Menopause-Why Too Soon?

February 22, 2009 by  
Filed under Menopause

Statistics shows that natural menopause comes, on the average, at the age of 50. However, statistics has also shown a gradual change in figures that is largely attributed to several factors like genes and science. Premature menopause, as it is commonly known, now happens to a lot of women who are not even in their 40′s yet. Thus, many women in their mid-30′s nowadays deal with problems on how to cope with menopause symptoms like hot flashes and mood swings, not to mention dealing with several other emotional stresses and physical concerns. Particularly, a woman who marries in her 30′s and starts to plan on having a baby at such age would likely to find an early menopause a big problem.

The Symptoms

Basically, the symptoms of menopause can be explained by the gradually lessening of the production of estrogen in the ovaries. Early menopause, as in natural menopause, is characterized by irregular or unusually missing periods, heavier or unusually lighter periods, and the dreaded hot flashes that spreads to the upper part of the body and gives that sudden warm feeling.

Other menopause symptoms that women should also watch out for are vaginal dryness, bladder irritability or incontinence, sudden mood swings, and a drastic decreased appetite for sex.

The above symptoms of menopause, when experienced by women under 40, who also have had certain conditions or who have undergone some medical treatment, should prompt them to see their physician. This advice goes for those whose family has a history of premature menopause, those who have had chemotherapy, those who have tried but failed to become pregnant at least a year, or those who has a disorder like lupus.

The Diagnosis

A physical examination to determine the occurrence of menopause usually starts by ruling out other likely conditions like pregnancy or a thyroid problem. Subsequently, an estradiol test is made to figure whether or not the woman’s estradoil level falls under 36 which signals that one is already in the menopause period. Ultimately, a blood test is conducted to diagnose an increase in a woman’s follicle stimulating hormones. A woman is in menopause when the follicle stimulating hormones reaches more than 30 or 40 mIU/mL because it indicates that the ovaries have slowed down in its production of estrogen.

Other Health Issues Related to Premature Menopause

Women who experience premature menopause are likely to incur higher risk of other health conditions such as osteoporosis, colon and ovarian cancers, cataract problems, tooth loss, and gum diseases (periodontal). These conditions are largely caused by the decreased production of estrogen hormones by the ovaries. Thus, women who experience premature menopause are at a higher risk of contracting these menopause-related health issues since they do not enjoy the protection and benefits of their ovary-secreted estrogens.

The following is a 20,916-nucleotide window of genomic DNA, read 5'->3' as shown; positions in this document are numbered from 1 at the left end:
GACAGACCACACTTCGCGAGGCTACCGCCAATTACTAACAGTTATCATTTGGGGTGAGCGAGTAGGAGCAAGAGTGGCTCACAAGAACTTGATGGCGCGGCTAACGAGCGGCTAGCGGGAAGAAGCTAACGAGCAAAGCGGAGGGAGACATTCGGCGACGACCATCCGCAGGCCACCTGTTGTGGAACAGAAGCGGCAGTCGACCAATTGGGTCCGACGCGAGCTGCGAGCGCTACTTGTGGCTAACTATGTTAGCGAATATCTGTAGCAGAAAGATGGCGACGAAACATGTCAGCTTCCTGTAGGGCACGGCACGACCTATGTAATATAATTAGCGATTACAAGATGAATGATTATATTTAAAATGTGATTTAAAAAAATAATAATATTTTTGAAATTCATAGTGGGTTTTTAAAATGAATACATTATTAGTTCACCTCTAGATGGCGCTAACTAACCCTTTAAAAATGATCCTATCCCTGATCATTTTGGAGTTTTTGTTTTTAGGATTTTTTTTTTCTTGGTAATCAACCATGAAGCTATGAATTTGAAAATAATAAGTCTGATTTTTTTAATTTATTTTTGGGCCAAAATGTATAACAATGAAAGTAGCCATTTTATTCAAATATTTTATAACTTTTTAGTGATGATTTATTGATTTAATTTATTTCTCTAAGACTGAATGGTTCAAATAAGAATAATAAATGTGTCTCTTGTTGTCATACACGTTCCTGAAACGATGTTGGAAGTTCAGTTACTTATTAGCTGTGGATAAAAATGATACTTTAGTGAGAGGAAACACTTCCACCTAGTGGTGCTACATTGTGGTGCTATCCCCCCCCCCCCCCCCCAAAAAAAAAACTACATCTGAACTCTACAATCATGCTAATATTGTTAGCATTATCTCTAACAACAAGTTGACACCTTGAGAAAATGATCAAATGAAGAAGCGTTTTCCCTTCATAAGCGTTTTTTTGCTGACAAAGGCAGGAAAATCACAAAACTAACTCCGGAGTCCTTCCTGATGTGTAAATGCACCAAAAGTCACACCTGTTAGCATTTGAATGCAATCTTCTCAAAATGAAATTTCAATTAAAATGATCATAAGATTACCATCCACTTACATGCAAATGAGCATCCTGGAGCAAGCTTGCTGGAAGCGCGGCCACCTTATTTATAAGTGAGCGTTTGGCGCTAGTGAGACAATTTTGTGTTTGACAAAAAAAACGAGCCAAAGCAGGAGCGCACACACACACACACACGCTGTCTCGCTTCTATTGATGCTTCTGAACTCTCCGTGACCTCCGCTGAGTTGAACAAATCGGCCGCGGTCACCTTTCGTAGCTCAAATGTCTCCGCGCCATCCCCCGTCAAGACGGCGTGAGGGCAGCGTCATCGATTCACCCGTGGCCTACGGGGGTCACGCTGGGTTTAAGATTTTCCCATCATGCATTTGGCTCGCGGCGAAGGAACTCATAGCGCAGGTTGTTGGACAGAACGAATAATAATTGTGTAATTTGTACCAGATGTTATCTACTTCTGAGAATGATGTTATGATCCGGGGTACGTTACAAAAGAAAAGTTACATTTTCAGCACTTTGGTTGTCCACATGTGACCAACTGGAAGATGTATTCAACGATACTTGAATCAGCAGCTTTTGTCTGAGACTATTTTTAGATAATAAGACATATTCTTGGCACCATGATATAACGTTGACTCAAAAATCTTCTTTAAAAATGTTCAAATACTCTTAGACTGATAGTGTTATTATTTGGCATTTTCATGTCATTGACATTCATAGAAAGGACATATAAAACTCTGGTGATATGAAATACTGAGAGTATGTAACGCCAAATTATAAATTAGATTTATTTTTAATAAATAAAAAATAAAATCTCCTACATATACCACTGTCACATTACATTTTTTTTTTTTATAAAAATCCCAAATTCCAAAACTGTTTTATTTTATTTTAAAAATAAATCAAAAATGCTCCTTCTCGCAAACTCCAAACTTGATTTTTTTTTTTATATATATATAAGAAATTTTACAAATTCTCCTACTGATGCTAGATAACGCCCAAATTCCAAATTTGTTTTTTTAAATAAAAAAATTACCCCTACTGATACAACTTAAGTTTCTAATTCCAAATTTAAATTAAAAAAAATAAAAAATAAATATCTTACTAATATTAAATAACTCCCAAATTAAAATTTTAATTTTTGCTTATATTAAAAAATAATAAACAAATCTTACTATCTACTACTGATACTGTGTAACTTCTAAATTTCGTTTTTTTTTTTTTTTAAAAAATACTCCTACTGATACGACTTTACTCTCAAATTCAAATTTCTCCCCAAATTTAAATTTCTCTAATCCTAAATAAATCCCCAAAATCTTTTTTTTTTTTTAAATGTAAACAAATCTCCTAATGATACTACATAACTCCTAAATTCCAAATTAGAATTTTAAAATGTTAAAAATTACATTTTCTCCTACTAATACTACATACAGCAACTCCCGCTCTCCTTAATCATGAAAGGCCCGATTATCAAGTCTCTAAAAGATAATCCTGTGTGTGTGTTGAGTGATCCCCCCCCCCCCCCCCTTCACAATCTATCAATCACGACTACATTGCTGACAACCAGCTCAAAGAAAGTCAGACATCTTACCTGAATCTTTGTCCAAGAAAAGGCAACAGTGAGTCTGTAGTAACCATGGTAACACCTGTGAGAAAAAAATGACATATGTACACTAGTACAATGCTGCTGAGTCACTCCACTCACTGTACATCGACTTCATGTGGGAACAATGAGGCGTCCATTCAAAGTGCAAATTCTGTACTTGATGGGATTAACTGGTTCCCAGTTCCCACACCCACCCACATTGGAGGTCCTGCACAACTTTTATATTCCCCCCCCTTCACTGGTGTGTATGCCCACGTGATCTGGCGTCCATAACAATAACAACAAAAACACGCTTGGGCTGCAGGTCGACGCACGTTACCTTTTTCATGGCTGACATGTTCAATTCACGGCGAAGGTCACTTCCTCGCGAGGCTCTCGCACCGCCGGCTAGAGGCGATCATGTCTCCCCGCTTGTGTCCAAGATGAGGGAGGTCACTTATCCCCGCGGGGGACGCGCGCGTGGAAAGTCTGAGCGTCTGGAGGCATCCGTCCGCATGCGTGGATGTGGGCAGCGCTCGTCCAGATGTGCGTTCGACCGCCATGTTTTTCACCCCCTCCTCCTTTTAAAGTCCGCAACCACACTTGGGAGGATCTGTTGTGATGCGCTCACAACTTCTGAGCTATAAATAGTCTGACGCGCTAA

Treatment of Premature Menopause

Basically, an early menopause condition is addressed the very same way that natural menopause is treated, considering that the symptoms and risks are perfectly the same. Women who have tried but failed to get pregnant for a over a year should discuss with a doctor the options or measures to take, especially in the advent of an early menopause. One should bear in mind that time is of the essence in cases of infertility since premature menopause is an irreversible process.

Menopause: How the Cope with Menopause

February 21, 2009 by  
Filed under Menopause

Finding the right formula for menopause treatment can be a very tough ordeal since it takes more than just a change in one’s diet. Medication and regular exercise must also be added to the equation in order to achieve significant results. However, doctors emphasize that menopause treatment is very difficult to achieve. Rather, what is plausible is a shot at relieving the signs and symptoms of menopause, as well as preventing and lessening the severe conditions that usually goes with aging. Thus, the following are some valuable treatments that could help one cope with menopause.

Hormone Replacement Therapy

The most effective treatment to the signs of menopause is Estrogen Hormone Replacement Therapy which specifically works to relieve hot flashes. Before undergoing this kind of therapy, one should always have a doctor take a peek into the health history of the person in order to determine the appropriate amount of doses needed to achieve menopause relief.

Helpful Drugs

Hot flashes which are the most common woe of women in their menopause period can actually be addressed by several numbers of helpful drugs. Anti-depressants, particularly venlafaxine (Effexor), when taken in low doses has actually proven to decrease hot flashes. The same thing goes with other serotonin reuptake inhibitors. Drugs used in treating seizures and high blood pressures, like gabapentin (neurontin) and clonidine (catapres), respectively, can also be useful in reducing the occurrence of these hot flashes.